You may be looking into blackout blinds for a bedroom, media room, nursery, or another type of room that necessitates total darkness. Like all window treatments, blackout blinds serve two purposes: aesthetic and functional. Blackout blinds are mostly functional as they are tasked with shutting out light from the outside world, but they can also look great while they’re doing their job.
Here are some things to know before you invest in blackout blinds.
What is a blackout blind?
Technically, a blackout blind is a roller blind housed in a cassette. To some people, blinds and shades are interchangeable terms. For our purposes, we will be discussing blackout blinds.
Some of these blinds run through side grooves on the window frame, so that the fabric will block out even more of the light. No blinds are 100 percent successful at blocking out all light, but good blackout blinds get pretty darn close. Unless you’re a professional photographer who needs a pitch-black darkroom to work in, most blackout blinds will make your rooms plenty dark enough.
Blackout material is what makes these blinds so effective at blotting out the light. To begin with, you should decide which type of blackout blind is best for your living situation or commercial space.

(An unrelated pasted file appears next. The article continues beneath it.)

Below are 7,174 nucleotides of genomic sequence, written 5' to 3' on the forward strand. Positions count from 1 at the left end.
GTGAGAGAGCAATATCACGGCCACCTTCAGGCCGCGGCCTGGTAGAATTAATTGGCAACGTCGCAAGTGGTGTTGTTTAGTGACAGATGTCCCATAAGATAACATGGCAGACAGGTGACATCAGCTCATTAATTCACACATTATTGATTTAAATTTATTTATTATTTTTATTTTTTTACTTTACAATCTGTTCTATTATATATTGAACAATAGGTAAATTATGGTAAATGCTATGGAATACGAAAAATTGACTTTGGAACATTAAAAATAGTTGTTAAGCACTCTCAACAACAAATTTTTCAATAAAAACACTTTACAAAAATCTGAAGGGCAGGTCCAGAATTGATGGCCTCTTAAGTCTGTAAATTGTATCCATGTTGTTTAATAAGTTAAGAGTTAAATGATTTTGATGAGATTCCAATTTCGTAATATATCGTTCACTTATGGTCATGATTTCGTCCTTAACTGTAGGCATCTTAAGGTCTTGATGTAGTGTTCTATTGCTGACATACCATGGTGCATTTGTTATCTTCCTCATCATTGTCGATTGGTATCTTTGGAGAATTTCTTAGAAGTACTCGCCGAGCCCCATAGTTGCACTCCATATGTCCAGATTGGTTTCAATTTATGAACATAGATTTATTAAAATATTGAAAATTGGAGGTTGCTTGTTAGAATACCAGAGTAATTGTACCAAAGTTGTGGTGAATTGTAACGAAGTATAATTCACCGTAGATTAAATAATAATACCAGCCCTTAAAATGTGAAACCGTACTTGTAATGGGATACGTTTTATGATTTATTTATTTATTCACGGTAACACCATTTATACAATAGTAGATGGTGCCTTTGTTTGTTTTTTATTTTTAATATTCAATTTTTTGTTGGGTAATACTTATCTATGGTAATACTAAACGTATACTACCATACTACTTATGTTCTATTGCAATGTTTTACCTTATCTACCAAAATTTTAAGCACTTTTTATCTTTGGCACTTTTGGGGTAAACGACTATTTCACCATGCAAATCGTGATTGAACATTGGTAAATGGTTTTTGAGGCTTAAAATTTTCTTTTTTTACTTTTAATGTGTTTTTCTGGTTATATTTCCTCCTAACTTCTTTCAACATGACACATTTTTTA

Types of blackout blinds
Fabric blackout blinds come in two choices: a folding Roman option or the flat rolling type. The asset to having blackout material on a fabric blind is that it gives the blind a bit more weight when pulling it down so that you can be sure the light is well and truly blocked.
You also have the choice of vertical and Venetian blackout blinds made up of vertical slats lying against one another with blackout coating on the fins. The slats or fins to these particular blackout blinds overlap a good deal to block out the light.
An advantage to this choice is that you can control the amount of light in a room, which is helpful for waking up slowly. You can use these types of blackout blinds to angle the light away from certain areas, a baby’s crib or a computer monitor for example.
Light versus dark
Blackout blinds used to be only made in darker materials as these materials were better at cutting out the light. These days, however, blackout blinds are available in lighter shades as well. White blackout blinds match most decors, and the lighter color lends an airy feeling to the room when not in use.
Blackout blinds come in lots of colors, but they’re all green. They help keep the heat in your building during the winter, and the heat out during the summer. The light-blocking capabilities of blackout blinds make them a great tool for an environmentally conscious or budget-savvy property owner.
Not all blackout blinds are created equally, so it’s important to research the type of blind you’re looking into or to consult with a window treatment professional like those at The Blinds Side. They’ll help you see your way to better blinds.